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Deconvolution: Quieting the Noise

If an array could obtain all of the information needed to image a radio source in the sky , the resulting images would contain no distortions. Practically speaking, however, that isn't possible. All arrays have inherent limitations that hinder their abilities to gather complete information. Initial images, therefore, always contain distortions, which, fortunately, are removable through a mathematical procedure called deconvolution.

By analogy to our sense of hearing, these distortions can be thought of as a background buzzing noise in a room in which you're trying to hold a conversation with a friend. Against this buzzing noise, you might experience difficulty listening to what's being said to you. If you could just somehow remove that buzzing, you'd be able to hear better what the other person is saying.

Similarly, artifacts in astronomical images resulting from the lack of information show up as excessive brightness in images and make it difficult to pick out the object from the noise. Deconvolution removes the distortions, providing a darker background and therefore increasing the contrast between the object and the background sky. Just as you'd once again hear your friend's words clearly if that buzzing stopped, astronomers can more easily discern the object's features after deconvolution.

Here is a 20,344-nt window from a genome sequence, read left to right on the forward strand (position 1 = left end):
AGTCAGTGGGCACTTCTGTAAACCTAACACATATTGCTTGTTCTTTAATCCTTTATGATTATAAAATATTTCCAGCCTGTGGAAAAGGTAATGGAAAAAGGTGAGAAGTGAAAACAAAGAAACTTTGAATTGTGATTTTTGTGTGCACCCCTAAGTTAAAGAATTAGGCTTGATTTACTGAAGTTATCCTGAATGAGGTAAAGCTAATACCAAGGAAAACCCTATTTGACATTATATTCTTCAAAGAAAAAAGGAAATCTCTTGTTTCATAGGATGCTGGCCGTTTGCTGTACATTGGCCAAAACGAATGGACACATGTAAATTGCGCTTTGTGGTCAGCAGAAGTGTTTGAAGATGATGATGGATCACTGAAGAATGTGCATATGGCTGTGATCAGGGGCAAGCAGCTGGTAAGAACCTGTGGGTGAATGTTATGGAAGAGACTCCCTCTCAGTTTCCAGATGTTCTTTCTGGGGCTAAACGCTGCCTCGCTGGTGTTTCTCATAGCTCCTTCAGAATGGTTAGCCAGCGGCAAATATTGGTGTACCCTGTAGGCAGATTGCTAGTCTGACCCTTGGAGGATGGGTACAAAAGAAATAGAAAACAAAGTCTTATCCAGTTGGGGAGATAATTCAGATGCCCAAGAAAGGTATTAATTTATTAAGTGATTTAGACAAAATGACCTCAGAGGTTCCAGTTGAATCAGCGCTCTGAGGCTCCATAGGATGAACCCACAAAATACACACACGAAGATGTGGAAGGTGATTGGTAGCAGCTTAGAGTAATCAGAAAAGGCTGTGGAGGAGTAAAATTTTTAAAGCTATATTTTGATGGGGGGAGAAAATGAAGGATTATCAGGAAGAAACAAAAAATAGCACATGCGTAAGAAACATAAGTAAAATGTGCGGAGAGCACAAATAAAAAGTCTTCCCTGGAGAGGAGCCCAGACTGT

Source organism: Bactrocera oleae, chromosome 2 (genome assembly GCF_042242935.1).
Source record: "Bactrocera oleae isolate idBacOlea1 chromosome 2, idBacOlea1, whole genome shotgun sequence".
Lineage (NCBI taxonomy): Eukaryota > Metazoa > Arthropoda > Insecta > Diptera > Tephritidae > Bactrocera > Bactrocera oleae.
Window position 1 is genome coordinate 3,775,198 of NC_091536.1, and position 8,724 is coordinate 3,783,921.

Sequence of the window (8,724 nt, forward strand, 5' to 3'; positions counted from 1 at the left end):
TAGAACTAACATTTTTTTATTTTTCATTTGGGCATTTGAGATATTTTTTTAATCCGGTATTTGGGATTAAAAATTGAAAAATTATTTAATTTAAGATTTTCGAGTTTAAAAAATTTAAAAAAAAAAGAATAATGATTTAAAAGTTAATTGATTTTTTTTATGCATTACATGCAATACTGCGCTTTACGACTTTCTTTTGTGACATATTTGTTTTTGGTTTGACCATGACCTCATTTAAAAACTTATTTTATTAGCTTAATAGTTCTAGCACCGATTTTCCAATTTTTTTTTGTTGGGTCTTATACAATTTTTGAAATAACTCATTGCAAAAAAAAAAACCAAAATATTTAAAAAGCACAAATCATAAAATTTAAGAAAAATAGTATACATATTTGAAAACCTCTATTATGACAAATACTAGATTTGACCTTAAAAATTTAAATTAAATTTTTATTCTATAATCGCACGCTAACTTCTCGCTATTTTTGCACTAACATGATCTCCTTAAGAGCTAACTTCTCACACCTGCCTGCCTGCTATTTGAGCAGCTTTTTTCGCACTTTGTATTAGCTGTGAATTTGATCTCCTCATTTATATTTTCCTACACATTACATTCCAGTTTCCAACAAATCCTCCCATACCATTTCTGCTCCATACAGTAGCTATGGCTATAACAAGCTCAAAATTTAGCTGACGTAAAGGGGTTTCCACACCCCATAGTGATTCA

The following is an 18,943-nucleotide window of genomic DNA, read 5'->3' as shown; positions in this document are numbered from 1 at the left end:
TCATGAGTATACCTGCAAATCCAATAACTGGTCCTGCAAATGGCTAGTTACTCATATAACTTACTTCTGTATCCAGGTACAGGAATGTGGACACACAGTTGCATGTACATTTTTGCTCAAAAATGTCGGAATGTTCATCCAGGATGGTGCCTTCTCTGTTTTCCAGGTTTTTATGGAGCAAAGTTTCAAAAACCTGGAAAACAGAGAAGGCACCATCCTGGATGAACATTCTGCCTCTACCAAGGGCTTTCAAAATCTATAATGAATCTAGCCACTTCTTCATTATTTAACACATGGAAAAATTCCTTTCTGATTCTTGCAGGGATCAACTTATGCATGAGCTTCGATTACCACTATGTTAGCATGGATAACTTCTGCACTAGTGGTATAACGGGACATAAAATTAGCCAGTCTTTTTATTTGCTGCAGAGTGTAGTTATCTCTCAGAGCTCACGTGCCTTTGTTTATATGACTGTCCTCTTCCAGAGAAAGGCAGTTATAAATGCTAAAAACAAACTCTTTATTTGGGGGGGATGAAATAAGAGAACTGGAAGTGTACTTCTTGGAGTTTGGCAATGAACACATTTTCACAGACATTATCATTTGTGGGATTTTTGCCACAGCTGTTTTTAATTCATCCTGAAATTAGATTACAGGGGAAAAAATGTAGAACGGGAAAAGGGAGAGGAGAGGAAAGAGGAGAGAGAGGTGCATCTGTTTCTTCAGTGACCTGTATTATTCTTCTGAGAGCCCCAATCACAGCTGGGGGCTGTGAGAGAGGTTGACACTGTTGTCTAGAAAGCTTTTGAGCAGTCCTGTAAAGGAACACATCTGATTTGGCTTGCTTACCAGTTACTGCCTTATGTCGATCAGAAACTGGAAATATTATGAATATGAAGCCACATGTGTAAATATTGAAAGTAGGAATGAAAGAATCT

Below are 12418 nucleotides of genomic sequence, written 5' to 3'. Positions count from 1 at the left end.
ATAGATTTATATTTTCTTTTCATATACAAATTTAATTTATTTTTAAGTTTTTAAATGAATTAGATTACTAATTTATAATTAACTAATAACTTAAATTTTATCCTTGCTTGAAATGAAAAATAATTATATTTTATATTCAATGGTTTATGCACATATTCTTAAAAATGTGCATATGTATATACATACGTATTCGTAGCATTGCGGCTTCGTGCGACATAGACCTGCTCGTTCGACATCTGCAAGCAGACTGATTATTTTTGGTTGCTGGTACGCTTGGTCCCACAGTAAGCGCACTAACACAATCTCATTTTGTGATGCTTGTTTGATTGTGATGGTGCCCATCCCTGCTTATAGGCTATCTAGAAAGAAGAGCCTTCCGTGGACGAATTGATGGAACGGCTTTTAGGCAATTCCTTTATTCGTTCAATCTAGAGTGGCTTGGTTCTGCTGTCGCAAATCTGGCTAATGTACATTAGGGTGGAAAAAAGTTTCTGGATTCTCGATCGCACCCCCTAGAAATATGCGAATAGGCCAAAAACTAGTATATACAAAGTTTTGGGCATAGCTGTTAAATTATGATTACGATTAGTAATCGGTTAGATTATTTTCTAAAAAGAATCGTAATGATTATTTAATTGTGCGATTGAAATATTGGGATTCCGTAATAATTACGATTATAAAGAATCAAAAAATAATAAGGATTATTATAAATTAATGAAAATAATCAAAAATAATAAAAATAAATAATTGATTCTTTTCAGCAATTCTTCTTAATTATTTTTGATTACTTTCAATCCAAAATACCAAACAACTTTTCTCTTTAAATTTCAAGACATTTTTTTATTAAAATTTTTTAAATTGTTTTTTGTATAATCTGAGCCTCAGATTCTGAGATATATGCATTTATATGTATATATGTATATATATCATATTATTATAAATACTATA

Cygnus A: Basic Image

This was obtained via Fast Fourier Transformation procedures.
JPEG Image (49K); Credits and Copyrights

Cygnus A: Image after Deconvolution

Cygnus A is much more well defined in this image image than in the one above.
JPEG Image (27.5K); Credits and Copyrights

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NCSA. Last modified 11/14/95